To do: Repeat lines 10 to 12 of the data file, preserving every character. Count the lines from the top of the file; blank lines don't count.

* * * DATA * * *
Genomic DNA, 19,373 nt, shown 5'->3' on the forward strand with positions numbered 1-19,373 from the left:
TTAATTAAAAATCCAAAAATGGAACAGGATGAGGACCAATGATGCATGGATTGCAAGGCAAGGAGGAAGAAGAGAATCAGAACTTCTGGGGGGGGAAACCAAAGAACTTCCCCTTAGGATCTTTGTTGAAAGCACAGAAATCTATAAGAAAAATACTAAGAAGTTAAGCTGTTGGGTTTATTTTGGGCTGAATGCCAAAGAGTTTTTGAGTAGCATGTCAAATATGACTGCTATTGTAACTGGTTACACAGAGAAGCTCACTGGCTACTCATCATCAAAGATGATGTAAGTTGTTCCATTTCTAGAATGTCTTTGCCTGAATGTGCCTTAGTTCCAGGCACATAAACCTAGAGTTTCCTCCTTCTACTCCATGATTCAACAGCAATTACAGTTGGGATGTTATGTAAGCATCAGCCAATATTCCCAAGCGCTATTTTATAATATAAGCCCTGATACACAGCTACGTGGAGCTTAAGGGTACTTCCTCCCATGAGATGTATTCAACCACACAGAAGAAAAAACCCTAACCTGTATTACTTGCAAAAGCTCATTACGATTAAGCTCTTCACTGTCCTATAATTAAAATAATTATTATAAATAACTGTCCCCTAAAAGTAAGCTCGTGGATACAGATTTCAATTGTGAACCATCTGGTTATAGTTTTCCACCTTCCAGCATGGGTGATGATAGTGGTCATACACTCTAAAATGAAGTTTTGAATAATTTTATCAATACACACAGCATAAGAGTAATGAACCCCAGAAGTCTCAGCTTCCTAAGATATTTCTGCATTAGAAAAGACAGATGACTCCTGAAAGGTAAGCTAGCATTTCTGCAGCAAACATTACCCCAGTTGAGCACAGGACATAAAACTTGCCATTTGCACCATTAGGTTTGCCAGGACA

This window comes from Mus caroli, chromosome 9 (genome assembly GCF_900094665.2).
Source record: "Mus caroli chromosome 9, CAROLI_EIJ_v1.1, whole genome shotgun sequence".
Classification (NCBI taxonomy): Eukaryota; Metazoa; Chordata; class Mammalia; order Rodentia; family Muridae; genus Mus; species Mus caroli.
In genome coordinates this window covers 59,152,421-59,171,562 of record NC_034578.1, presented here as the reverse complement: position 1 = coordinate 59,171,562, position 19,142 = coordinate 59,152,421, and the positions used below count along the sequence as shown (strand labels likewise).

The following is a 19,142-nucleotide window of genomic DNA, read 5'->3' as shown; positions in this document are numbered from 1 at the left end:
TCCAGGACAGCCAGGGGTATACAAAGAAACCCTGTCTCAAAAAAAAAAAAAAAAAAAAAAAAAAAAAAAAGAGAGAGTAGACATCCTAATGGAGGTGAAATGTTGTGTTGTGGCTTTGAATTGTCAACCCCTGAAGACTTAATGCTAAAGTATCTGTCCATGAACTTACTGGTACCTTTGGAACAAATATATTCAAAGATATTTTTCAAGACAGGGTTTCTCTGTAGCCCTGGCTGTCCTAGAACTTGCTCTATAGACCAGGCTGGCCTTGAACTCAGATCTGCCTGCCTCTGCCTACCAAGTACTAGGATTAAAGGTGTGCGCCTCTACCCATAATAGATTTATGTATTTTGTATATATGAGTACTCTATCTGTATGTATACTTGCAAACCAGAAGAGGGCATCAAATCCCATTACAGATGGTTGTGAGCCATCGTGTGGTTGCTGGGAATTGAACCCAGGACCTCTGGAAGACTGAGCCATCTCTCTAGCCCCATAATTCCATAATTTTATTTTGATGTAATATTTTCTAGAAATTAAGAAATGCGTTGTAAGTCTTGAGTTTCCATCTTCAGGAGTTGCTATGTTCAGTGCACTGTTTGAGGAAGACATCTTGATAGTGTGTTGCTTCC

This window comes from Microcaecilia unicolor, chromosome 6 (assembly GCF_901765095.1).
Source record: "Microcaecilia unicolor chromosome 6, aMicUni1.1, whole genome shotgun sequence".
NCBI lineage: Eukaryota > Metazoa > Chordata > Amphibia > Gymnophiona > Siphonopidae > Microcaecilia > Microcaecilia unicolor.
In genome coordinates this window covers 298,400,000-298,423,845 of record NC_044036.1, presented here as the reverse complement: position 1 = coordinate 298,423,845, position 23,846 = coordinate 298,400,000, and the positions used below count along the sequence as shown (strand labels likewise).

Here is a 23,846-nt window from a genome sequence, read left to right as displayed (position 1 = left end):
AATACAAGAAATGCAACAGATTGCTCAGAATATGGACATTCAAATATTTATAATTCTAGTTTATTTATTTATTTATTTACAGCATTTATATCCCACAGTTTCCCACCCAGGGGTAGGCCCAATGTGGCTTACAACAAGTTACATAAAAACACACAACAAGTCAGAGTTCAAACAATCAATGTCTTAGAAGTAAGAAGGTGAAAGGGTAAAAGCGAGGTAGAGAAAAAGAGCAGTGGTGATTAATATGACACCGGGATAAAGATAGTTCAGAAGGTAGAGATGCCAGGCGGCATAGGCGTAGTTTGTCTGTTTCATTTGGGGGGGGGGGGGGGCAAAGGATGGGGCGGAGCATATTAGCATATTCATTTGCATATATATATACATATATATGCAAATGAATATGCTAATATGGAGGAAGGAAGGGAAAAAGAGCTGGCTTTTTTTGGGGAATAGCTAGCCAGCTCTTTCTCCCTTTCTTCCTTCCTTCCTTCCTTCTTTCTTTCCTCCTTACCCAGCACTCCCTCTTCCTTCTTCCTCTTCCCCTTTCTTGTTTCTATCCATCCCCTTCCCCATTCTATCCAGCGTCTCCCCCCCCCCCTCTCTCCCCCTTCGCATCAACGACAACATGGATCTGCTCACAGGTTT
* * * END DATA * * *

Source record: "Microcaecilia unicolor chromosome 6, aMicUni1.1, whole genome shotgun sequence".
NCBI lineage: Eukaryota > Metazoa > Chordata > Amphibia > Gymnophiona > Siphonopidae > Microcaecilia > Microcaecilia unicolor.
In genome coordinates this window covers 298,400,000-298,423,845 of record NC_044036.1, presented here as the reverse complement: position 1 = coordinate 298,423,845, position 23,846 = coordinate 298,400,000, and the positions used below count along the sequence as shown (strand labels likewise).